This case provides examples of:
- innovative apprenticeship managing and mentoring practices
- how a continuous flow of apprentices can enrich not only the company but also their apprenticeship scheme as well
|Balkan LTD – A joint mentoring approach to apprenticeships
Balkan is a private company founded in 1990 with 150 employers. Its main activity is repair and construction in the field of thermodynamics, thermal and process engineering, and hydraulic power production. Besides its core business, Balkan also produces four types of impellers for water pumps. Impellers are made from brass, die casting process, which is a novelty in the mode of production. Impellers composed of brass – which is entirely neutral (non-aggressive) – can be used for a water pump for running water or in food industry. By adopting this technology, Balkan is able to supply the market with impellers that serve various types of pumps which are commonly found in business organizations, public institutions and individual households.
Balkan is constantly developing to improve the working conditions and the quality of services provided to its customers and to that end, cooperates with educational institutions at all levels in an effort to get a good and highly qualified workforce in the future. The company started to onboard apprentices in 1997 and has established numerous bilateral contracts with educational organizations from the Nis region (Faculty of Machine Engineering and Faculty of Economy at the University of Nis and The College of Applied Technical Science of Nis). Until now, a few hundred students did their apprenticeships at Balkan and, since 2008, the company has permanently opened 9 positions for apprentices (EQF 4 and EQF 6).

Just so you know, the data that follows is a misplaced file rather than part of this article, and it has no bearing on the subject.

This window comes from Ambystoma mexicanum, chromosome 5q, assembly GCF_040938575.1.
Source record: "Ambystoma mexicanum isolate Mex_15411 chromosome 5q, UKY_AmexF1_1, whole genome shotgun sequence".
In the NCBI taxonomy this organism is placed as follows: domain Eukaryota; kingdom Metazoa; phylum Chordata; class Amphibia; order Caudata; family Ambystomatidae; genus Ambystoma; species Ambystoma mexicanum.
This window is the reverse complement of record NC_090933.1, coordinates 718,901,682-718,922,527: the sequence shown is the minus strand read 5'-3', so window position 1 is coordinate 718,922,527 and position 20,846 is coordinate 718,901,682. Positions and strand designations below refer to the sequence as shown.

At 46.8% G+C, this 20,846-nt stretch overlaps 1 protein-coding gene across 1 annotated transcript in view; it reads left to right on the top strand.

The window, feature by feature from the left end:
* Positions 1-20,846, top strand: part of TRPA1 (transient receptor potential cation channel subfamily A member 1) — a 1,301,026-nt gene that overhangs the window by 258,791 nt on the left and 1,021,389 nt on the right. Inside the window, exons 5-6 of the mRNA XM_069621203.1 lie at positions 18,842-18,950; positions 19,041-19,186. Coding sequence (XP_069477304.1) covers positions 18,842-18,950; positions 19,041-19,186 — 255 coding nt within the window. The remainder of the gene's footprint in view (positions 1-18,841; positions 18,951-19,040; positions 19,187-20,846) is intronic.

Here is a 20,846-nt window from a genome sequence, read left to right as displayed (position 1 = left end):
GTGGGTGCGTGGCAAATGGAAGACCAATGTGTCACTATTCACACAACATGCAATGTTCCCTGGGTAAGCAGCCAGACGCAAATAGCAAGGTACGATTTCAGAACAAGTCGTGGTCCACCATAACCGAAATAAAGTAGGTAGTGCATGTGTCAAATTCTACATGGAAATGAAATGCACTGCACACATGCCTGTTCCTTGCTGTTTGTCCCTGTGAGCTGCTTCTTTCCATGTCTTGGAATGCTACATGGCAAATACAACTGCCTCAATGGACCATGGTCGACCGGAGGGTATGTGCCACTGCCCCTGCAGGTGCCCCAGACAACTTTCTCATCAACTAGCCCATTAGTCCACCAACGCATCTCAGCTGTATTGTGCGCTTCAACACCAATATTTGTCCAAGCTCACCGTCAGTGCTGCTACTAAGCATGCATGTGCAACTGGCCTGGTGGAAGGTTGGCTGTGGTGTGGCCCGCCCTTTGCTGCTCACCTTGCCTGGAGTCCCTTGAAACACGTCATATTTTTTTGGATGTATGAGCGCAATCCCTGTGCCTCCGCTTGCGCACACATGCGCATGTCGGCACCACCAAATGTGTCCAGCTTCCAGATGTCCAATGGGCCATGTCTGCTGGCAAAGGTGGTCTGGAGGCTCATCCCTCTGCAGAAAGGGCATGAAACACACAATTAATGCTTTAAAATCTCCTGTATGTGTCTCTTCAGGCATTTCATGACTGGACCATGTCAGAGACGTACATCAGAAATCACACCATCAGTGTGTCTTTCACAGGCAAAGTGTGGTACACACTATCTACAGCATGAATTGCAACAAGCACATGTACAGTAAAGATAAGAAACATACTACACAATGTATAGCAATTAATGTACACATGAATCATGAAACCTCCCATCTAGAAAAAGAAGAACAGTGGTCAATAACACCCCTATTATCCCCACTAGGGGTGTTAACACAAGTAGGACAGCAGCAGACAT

In Serbia there is not an established model to manage apprenticeships and therefore, Balkan LTD developed their own apprenticeship model and mentoring approach: Apprentices are firstly induced in the company procedures by the heads of units and, by internal policy, are expected to try different job roles in different locations during the timeframe of their apprenticeship – for which they are evaluated and need to achieve a pass mark. Due to this mobility, apprentices have several mentors during their apprenticeships – the Balkan “Joint Mentorship” approach. This not only enriches the apprentice’s experience but also solves a of the lack of time to assure effective mentoring when this responsibility was attributed to only one employer, due to the heavy workload of the staff and the dynamics of their job. Another characteristic of the Balkan Apprenticeship Model is the practice of sending employees and apprentices together for additional training as needed. This enhances the communication between them which later translates in more effective and efficient apprenticeships and increased productivity.
In the past two years (2016-2017) Balkan offered permanent jobs to six apprentices. Two of them postponed the reply as they wished to pursue further education first. The other four accepted the offer and are currently working at Balkan. They are also already “Joint Mentoring” new apprentices and, having recently been an apprentice themselves, their understanding of the challenges from both sides can only enrich the Balkan apprenticeship programme.